Investors don’t have to sit idly by as a tanking equities markets weigh on their portfolios. There are a number of inverse exchange traded funds that help mitigate market turns, but investors should fully understand how the vehicles work before jumping in.
There is significant downside to trading inverse ETFs, and investors should monitor the investments and the potential costs associated with the offerings, writes Robert Weinstein for TheStreet. [The Right Leveraged ETFs, Right Now]
When markets fall, traders typically utilize options, specifically puts, to make profit. Most investors may not have a futures account set up, but inverse ETFs offer an alternative option. As a market fall, the inverse ETF would rise in value.
Nevertheless, potential investors should be aware that most inverse ETFs try to achieve the inverse daily performance of an underlying index. Due to compounding effects, the funds can deviate from their target strategy over extended periods. [What Are Leveraged ETFs?]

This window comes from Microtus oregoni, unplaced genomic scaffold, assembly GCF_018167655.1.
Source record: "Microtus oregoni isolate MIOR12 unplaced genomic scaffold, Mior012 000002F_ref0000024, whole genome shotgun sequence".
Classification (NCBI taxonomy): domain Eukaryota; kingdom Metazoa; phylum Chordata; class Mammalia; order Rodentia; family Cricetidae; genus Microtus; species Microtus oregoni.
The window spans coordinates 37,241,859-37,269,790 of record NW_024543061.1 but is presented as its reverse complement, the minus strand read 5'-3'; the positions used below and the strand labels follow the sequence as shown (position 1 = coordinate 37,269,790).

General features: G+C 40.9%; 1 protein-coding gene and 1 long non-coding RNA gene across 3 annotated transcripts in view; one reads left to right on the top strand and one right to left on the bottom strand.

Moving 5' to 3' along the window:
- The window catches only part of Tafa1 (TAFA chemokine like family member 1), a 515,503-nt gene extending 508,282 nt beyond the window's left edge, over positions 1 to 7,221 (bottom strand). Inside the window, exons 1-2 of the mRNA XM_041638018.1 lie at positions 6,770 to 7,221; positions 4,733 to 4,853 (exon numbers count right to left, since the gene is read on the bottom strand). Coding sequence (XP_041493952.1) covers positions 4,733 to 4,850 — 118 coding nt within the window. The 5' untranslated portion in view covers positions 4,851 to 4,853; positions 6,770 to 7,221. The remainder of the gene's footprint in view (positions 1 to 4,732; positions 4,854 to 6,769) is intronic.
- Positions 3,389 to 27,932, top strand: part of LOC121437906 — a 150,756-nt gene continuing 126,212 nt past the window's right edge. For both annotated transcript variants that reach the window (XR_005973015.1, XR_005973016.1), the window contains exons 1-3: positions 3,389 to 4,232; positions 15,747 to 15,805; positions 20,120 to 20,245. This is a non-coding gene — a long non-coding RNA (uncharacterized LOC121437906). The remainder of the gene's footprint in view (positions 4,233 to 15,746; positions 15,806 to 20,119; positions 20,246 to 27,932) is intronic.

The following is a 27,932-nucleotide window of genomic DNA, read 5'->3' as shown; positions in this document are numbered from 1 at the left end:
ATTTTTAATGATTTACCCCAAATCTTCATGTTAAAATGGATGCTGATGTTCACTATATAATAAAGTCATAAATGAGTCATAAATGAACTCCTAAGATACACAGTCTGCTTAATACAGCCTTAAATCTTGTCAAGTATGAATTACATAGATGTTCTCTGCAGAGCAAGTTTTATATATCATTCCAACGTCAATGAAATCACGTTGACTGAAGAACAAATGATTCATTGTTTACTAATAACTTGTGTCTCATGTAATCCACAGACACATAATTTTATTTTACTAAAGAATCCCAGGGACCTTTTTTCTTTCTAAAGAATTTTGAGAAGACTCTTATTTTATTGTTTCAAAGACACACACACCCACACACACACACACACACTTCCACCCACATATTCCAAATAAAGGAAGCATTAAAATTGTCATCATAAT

Moreover, these types of ETFs are not meant as a long-term, buy-and-hold, core positions. Most investors would set aside a small portion of their investment portfolio for inverse ETFs to hedge against potential dips in the market. In this sense, inverse ETFs act like another portfolio diversifier that has a low correlation, or rather inverse correlation, to the equity or fixed-income position.
For example, the Direxion Daily S&P 500 Bear 3x Shares (NYSEArca: SPXS), which takes the -300% daily performance of the S&P 500, provides an easy way for investors to short the market on any given day. However, Weinstein warns against holding the ETF for weeks or longer as the option may lose value, even if the market drops.